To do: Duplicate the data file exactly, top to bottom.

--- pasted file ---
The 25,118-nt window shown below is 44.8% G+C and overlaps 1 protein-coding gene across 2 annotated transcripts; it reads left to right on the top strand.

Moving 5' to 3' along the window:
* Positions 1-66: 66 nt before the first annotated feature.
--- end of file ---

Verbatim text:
The 25,118-nt window shown below is 44.8% G+C and overlaps 1 protein-coding gene across 2 annotated transcripts; it reads left to right on the top strand.

Moving 5' to 3' along the window:
* Positions 1-66: 66 nt before the first annotated feature.